Hungarian director Benedek Fliegauf, winner of the Silver Bear in 2012 for his bleak and brutally affecting thriller about the persecution faced by Hungary’s Romany community Just the Wind, returns to Berlin with his sixth feature, Lily Lane (Liliom Ösvény). A harrowing journey between two worlds, one haunted by past mistakes, another populated by memories of the dead, this grim, yet weirdly beguiling mother-son drama uses the power of imagination to traverse the borders of a child’s conception of reality. A portrayal of the continuous struggle at the core of our inner worlds Fliegauf creates an atmosphere of mounting unease by blurring the lines between fact and fiction.
Lily Lane opens with an extreme close-up of a miniature Lego castle. Shot on a handheld camera, in almost pitch darkness and accompanied by the humming of what sounds like a child. It’s hard to decipher where this footage belongs; is it a discarded family video, the amateur camerawork of a child filmmaker or the mysterious video tapes of a home intruder? Things don’t become any clearer when we cut to a mother (Angéla Stefanovics) telling her child, Danny (Bálint Sótonyi) a rather disturbing fairy tale about a young girl, a fairy, a huntsman and a rabid fox. We soon learn through an IM conversation with Danny’s father that his parents are separating, a decision clearly driven by his mother’s struggle to cope with her deep seated issues with her own parents. Exploring death, birth and paternal rejection through the subjectivity of a child allows Fliegauf to question our notions of reality.
The mother’s stories slowly reveal themselves to mirror the fragile bond she shared with her own parents. Sadly, what remains of her feelings of love for her own child stands little chance against the grand narrative of rejection that she has woven into these tales. Danny’s fractured world is revealed through the use of Skype conversations, underwater camera work and a series of haunting home-video flashbacks, culminating in a narrative that feels detached from reality. Combining natural light conditions with a deeply claustrophobic handheld style, cinematographer Zoltán Lovasi allows his camera to inhabit this fissure in the relationship between the love and responsibility of a mother, whilst the film’s nuanced sound design makes it almost impossible to differentiate between the natural sounds of the Buda Hills region and the world Danny mother has fabricated in her mind.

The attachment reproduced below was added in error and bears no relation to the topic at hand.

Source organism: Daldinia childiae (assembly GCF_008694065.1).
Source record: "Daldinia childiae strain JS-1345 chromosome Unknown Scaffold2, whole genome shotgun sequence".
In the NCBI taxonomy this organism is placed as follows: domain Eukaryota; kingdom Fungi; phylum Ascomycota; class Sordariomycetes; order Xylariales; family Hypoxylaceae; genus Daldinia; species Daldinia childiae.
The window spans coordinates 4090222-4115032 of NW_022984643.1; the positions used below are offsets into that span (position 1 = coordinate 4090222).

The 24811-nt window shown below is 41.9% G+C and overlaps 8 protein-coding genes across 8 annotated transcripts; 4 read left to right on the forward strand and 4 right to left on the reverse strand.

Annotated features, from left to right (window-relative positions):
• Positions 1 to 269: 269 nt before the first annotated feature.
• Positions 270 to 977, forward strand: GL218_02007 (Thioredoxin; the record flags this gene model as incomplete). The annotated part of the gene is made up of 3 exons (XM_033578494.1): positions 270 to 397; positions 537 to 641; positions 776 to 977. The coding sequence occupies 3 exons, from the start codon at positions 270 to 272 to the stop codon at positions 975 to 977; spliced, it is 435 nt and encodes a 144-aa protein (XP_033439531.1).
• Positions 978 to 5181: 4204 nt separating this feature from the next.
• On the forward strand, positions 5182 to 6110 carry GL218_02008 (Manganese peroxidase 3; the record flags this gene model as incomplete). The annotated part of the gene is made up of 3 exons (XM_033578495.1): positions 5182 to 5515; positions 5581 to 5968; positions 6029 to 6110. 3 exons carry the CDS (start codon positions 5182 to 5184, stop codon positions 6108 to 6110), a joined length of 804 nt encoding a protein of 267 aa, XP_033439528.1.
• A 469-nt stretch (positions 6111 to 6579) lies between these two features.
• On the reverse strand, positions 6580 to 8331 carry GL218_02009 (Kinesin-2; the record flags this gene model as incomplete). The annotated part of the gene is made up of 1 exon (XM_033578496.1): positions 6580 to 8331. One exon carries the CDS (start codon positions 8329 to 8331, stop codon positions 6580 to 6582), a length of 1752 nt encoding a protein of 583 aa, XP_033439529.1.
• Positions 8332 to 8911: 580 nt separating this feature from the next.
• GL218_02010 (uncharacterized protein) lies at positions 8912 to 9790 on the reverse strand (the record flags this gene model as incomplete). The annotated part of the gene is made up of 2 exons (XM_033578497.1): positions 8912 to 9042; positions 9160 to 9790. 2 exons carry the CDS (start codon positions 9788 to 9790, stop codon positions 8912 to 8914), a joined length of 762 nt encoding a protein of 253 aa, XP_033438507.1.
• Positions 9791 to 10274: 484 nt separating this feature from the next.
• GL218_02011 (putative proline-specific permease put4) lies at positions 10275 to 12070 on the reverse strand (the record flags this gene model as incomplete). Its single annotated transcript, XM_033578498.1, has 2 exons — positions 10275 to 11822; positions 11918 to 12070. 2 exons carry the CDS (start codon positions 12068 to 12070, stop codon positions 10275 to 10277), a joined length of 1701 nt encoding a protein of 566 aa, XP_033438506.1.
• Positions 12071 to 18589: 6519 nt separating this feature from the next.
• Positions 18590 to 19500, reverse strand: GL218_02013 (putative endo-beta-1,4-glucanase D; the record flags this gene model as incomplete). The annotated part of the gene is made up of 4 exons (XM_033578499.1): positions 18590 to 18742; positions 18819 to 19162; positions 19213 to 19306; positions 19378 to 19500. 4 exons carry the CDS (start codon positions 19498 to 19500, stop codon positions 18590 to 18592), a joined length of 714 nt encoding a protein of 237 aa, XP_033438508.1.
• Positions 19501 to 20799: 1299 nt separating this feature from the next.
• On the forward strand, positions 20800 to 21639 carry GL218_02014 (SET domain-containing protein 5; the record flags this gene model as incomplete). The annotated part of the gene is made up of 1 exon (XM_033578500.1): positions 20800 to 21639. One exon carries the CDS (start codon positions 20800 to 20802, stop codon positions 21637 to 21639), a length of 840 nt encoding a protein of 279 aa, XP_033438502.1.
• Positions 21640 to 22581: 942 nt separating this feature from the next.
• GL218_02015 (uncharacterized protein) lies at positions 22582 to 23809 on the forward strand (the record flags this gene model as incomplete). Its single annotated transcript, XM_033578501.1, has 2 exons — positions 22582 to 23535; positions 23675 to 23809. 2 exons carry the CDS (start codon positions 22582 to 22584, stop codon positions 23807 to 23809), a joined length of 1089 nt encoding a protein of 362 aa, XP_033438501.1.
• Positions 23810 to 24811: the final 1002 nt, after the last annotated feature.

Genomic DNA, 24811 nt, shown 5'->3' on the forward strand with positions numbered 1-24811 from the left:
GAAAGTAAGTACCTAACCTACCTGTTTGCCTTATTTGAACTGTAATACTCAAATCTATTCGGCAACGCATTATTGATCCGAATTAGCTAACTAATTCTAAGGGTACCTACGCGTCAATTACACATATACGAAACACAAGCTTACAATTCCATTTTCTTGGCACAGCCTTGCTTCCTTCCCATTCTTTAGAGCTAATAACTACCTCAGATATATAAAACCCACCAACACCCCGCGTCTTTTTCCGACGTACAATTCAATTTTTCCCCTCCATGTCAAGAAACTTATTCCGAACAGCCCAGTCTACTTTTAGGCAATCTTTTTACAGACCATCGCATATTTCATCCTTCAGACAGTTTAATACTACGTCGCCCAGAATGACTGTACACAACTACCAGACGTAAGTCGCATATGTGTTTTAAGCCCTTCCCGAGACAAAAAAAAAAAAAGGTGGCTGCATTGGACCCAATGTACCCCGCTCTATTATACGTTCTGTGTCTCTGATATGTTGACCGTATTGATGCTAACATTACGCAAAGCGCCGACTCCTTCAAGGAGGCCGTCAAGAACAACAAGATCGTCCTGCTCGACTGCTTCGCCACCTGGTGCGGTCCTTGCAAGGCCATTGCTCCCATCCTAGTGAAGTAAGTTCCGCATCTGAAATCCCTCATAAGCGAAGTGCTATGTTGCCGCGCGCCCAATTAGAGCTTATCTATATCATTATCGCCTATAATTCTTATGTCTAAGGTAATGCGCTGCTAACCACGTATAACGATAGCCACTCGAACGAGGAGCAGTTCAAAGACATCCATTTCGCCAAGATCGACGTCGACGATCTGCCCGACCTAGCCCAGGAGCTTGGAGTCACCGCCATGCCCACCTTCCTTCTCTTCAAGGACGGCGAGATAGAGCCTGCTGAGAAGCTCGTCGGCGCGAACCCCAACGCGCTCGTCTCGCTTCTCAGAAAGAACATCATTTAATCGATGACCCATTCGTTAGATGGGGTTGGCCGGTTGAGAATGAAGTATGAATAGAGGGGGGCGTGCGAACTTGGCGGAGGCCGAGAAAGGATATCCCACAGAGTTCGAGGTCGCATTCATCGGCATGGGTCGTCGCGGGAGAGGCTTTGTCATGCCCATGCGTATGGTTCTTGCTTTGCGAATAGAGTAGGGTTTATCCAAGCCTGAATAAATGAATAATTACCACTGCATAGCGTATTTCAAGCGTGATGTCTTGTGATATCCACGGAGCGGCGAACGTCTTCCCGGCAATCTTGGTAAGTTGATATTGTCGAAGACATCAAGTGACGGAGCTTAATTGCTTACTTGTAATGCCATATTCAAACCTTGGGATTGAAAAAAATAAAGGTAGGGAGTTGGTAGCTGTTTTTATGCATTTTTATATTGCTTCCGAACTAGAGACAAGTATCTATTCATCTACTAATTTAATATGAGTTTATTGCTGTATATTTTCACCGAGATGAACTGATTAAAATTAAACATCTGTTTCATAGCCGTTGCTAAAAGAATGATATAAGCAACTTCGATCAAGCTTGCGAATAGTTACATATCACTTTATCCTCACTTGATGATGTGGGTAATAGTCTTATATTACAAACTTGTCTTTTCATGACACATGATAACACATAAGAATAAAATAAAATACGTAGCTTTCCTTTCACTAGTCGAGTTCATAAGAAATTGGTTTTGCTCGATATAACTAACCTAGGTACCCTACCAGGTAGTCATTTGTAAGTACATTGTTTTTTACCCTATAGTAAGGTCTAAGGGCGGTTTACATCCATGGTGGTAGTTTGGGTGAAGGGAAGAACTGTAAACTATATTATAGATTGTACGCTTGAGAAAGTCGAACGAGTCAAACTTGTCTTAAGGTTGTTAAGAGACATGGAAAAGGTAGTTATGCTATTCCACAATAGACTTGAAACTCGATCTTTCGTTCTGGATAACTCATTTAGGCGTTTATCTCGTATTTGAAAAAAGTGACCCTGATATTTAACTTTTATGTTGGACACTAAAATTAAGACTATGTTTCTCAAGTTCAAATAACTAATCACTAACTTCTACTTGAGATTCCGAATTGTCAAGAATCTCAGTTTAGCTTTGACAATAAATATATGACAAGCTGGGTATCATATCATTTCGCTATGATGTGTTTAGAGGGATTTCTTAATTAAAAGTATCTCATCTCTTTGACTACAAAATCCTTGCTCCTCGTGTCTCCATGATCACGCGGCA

The presence of nature as a therapeutic force, compared to the alienation of urban living, suggests the cyclical nature of paternal rejection is perhaps driven by something larger than a symptom of congenital negligence, but larger external forces beyond our control. Sadly, the results are far too laborious to become fully immersed in, with these deeply personal ruminations alienating the viewer as the film’s ambiguity gives way to a sense of disaffection. Lily Lane remains strangely compelling experience, yet as Danny and his mother begin exorcising their demons, their moment of catharsis feels far too person to intrude upon. Eerie and unsettling rather than genuinely unnerving this urban fairytale whispers all too quietly of the personal to truly grapple the larger ideas implied within its subtext.
The 2016 Berlin Film Festival takes place between 11-21 February. Follow our coverage here.
Patrick Gamble | @PatrickJGamble